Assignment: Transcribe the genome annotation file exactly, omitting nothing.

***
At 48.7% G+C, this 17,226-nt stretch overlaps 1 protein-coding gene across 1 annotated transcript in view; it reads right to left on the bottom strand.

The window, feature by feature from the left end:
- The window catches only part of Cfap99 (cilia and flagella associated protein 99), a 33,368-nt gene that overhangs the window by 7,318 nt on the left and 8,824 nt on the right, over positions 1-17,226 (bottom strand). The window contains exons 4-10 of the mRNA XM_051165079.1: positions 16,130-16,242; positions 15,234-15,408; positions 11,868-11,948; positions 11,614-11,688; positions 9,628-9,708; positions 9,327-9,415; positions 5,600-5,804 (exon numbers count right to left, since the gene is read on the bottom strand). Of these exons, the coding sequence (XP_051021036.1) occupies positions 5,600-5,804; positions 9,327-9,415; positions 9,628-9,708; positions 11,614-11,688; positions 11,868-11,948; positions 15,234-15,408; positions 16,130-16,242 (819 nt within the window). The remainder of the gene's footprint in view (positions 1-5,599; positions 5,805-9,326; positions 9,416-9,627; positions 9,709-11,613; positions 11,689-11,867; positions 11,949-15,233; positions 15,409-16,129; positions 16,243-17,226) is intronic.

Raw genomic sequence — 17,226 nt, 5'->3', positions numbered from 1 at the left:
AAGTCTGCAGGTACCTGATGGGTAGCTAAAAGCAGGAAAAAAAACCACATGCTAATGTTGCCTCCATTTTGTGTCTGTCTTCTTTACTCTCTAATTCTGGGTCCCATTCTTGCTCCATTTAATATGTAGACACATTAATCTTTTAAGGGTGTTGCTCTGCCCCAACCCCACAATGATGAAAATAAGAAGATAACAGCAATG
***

At 48.7% G+C, this 17,226-nt stretch overlaps 1 protein-coding gene across 1 annotated transcript in view; it reads right to left on the bottom strand.

The window, feature by feature from the left end:
- The window catches only part of Cfap99 (cilia and flagella associated protein 99), a 33,368-nt gene that overhangs the window by 7,318 nt on the left and 8,824 nt on the right, over positions 1-17,226 (bottom strand). The window contains exons 4-10 of the mRNA XM_051165079.1: positions 16,130-16,242; positions 15,234-15,408; positions 11,868-11,948; positions 11,614-11,688; positions 9,628-9,708; positions 9,327-9,415; positions 5,600-5,804 (exon numbers count right to left, since the gene is read on the bottom strand). Of these exons, the coding sequence (XP_051021036.1) occupies positions 5,600-5,804; positions 9,327-9,415; positions 9,628-9,708; positions 11,614-11,688; positions 11,868-11,948; positions 15,234-15,408; positions 16,130-16,242 (819 nt within the window). The remainder of the gene's footprint in view (positions 1-5,599; positions 5,805-9,326; positions 9,416-9,627; positions 9,709-11,613; positions 11,689-11,867; positions 11,949-15,233; positions 15,409-16,129; positions 16,243-17,226) is intronic.

Raw genomic sequence — 17,226 nt, 5'->3', positions numbered from 1 at the left:
AAGTCTGCAGGTACCTGATGGGTAGCTAAAAGCAGGAAAAAAAACCACATGCTAATGTTGCCTCCATTTTGTGTCTGTCTTCTTTACTCTCTAATTCTGGGTCCCATTCTTGCTCCATTTAATATGTAGACACATTAATCTTTTAAGGGTGTTGCTCTGCCCCAACCCCACAATGATGAAAATAAGAAGATAACAGCAATG